Torrential rain triggered mass flooding and mudslides across southern Japan ton Saturday, leaving at least one confirmed death, more than a dozen people feared dead and many more missing.
National broadcaster NHK reported that 18 people had been found without “vital signs” following downpours in some regions that were called unprecedented.
“No vital signs” is a phrase often used in Japan before death is officially confirmed.
Flooded care home
Among those presumed dead are 14 residents of a nursing home.
According to NHK, some 60 elderly people were staying at the riverside care home Senjuen, when floodwaters and mud poured in, stranding its occupants.
Kumamoto Governor Ikuo Kabashima said three other residents were being treated for hypothermia.
Overnight rains initially inundated parts of Kumamoto, on the island of Kyushu, with an estimated 100 millimeters (4 inches) per hour.
Several people were reported missing and dozens were left stranded on rooftops waiting to be rescued by helicopter, officials said.
Tens of thousands ordered to leave
Authorities ordered more than 200,000 people on Kyushu to leave their homes and seek refuge.
Some 76,500 people in Kumamoto and Kagoshima prefectures fled their homes as the flooding cut off power and communication lines.
Bird’s-eye view of flooded areas in Hitoyoshi
Heavy rainfall is expected to continue into Sunday
Television reports showed houses and cars submerged in muddy waters from a flooding Kuma River in Kumamoto.
“I smelled mud, and the whole area was vibrating with river water. I’ve never experienced anything like this,” a man at a shelter in Yatsushiro city in western Kumamoto told national Japanese broadcaster NHK.
In Tsunagimachi district, two of three people buried underneath mudslides were pulled out without vital signs, Kumamoto prefectural crisis management official Takafumi Kobori said.
Prime Minister Shinzo Abe said thousands of troops were being sent to Kyushu to help in rescue operations, calling on people in the area to remain on “maximum alert.” He said the utmost would be done to rescue the missing.
Abe said the rains were expected to continue into Sunday.
Tokyo meteorologists issued the highest warning level for many areas in Japan.
mvb, tj/mm (Reuters, dpa, AP)
Japan bolstered search and rescue operations on Monday, as the storm weakened to an extratropical cyclone over the Pacific Ocean. On Sunday, a 77-year-old woman died after she was accidentally dropped 40 meters (131 feet) from a rescue helicopter. The Tokyo Fire Department confirmed that the pensioner had not been strapped in properly while being airlifted in Iwaki city, Fukushima.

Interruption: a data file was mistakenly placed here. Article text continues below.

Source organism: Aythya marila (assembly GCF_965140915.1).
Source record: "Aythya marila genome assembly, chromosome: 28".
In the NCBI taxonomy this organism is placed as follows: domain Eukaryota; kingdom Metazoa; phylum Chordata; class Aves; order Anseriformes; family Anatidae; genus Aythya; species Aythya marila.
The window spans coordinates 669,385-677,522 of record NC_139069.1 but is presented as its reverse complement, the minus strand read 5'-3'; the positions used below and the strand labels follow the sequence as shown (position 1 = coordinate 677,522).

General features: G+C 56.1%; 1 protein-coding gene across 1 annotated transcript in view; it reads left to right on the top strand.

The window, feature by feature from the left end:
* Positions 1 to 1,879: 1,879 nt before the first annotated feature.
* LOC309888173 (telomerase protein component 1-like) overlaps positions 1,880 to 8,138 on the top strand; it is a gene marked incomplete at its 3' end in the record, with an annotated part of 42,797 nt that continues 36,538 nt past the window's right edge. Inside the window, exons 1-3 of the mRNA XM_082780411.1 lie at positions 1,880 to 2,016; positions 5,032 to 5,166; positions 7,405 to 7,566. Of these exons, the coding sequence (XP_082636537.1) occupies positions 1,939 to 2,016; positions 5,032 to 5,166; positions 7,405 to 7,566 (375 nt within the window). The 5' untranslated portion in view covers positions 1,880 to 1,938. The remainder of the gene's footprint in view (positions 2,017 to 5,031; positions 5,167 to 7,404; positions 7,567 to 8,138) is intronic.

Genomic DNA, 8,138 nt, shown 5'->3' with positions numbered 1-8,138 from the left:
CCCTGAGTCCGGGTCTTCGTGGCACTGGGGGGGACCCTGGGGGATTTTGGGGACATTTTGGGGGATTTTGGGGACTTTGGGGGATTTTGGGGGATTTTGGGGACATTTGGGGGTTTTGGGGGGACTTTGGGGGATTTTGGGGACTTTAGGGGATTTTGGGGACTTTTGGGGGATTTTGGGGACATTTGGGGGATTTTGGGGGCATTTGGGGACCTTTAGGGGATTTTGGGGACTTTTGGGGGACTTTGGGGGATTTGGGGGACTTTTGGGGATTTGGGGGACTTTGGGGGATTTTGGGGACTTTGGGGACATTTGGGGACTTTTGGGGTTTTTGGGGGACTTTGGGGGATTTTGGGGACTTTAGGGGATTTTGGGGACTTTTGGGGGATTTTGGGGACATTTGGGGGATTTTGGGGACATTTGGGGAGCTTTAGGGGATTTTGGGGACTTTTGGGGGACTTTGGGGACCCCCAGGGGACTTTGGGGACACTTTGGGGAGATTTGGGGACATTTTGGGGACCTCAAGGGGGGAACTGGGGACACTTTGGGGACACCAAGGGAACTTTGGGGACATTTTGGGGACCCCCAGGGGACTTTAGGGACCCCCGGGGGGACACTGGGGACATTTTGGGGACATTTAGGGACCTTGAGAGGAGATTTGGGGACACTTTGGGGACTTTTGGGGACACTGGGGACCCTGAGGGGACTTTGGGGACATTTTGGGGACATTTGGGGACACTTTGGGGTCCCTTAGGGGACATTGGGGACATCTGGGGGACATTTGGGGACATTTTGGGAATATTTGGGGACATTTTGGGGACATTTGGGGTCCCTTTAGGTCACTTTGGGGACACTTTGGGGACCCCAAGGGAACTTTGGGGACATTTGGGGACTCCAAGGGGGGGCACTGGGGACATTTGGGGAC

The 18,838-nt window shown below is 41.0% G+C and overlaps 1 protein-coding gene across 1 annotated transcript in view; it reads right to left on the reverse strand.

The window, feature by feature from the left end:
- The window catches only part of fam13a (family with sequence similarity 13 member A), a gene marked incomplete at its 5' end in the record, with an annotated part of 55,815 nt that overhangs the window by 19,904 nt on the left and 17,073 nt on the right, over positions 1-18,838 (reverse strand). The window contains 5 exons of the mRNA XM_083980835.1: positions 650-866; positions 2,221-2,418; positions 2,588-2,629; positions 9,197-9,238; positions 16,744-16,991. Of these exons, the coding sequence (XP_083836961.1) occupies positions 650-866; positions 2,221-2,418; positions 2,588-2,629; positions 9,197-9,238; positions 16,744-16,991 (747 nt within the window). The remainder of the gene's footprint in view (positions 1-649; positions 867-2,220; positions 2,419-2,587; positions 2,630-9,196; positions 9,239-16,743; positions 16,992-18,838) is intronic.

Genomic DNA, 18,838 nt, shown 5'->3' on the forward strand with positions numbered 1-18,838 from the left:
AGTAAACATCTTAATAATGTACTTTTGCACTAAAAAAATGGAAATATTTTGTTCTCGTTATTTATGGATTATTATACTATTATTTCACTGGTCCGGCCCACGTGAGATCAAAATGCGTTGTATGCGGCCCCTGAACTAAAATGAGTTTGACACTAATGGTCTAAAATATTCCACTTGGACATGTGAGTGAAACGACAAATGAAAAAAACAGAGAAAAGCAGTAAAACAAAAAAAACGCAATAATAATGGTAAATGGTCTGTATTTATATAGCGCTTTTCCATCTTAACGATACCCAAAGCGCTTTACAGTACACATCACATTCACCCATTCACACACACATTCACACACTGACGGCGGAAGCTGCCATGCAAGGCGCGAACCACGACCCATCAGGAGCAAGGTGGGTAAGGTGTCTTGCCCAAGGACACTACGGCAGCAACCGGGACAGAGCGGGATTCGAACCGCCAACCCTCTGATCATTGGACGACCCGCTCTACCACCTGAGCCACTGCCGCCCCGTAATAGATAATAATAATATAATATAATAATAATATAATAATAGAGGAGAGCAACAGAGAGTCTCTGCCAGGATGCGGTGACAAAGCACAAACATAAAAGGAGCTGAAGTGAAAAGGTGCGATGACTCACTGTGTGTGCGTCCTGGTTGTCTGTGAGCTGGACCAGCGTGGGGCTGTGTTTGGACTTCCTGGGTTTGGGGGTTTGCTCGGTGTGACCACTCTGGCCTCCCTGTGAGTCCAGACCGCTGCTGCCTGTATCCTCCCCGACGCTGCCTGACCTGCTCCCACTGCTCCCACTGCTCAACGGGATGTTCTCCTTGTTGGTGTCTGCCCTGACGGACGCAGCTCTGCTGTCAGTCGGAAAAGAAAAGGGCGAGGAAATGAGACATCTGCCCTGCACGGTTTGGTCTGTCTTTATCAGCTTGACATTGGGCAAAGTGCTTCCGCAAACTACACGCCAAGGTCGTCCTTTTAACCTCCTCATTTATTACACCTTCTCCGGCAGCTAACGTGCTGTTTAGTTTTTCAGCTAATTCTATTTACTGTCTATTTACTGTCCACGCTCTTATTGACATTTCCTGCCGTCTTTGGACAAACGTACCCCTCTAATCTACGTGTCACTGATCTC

Thousands of troops and rescue workers have been deployed to save stranded residents and fight floods caused by one of the worst typhoons to hit the country in 60 years. Here, an elderly lady is seen on the back of a rescuer in Motomiya, in northern Japan.
Homes in Nagano, central Japan, were left submerged Sunday after the Chikuma River overflowed as a result of Typhoon Hagibis. Seventeen people remained unaccounted for across the country, according to the Kyodo News agency, after the storm unleashed record rainfall, triggering flooding and landslides.
The banks of 21 rivers across the country collapsed and nearly 150 overflowed, flooding nearby areas and causing major damage, including to this bridge over the Chikuma River in Tomi, Nagano. Dozens of landslides cut off road links, leaving people stranded.
The typhoon brought the country to a standstill. Flooded railway tracks and canceled trains caused commuter chaos, and more than 100 flights were scrapped, leaving thousands of passengers stranded.
The typhoon disrupted a three-day weekend in Japan that includes Sports Day on Monday. Three Rugby World Cup matches were canceled over the weekend, and qualifying at the Japanese Grand Prix at the Suzuka circuit was postponed. On Sunday, fans closed their eyes during the moment of silence for the typhoon victims before the rugby match between Japan and Scotland in Yokohama.
Hagibis hurtled toward Japan with wind speeds reaching 216 kilometers per hour (134 miles per hour), according to the Japan Meteorological Agency. Authorities had warned Hagibis was on a par with a typhoon that wreaked havoc in the Tokyo region in 1958, but modern safety infrastructure helped save lives. The typhoon six decades ago left over 1,200 people dead and half a million houses flooded.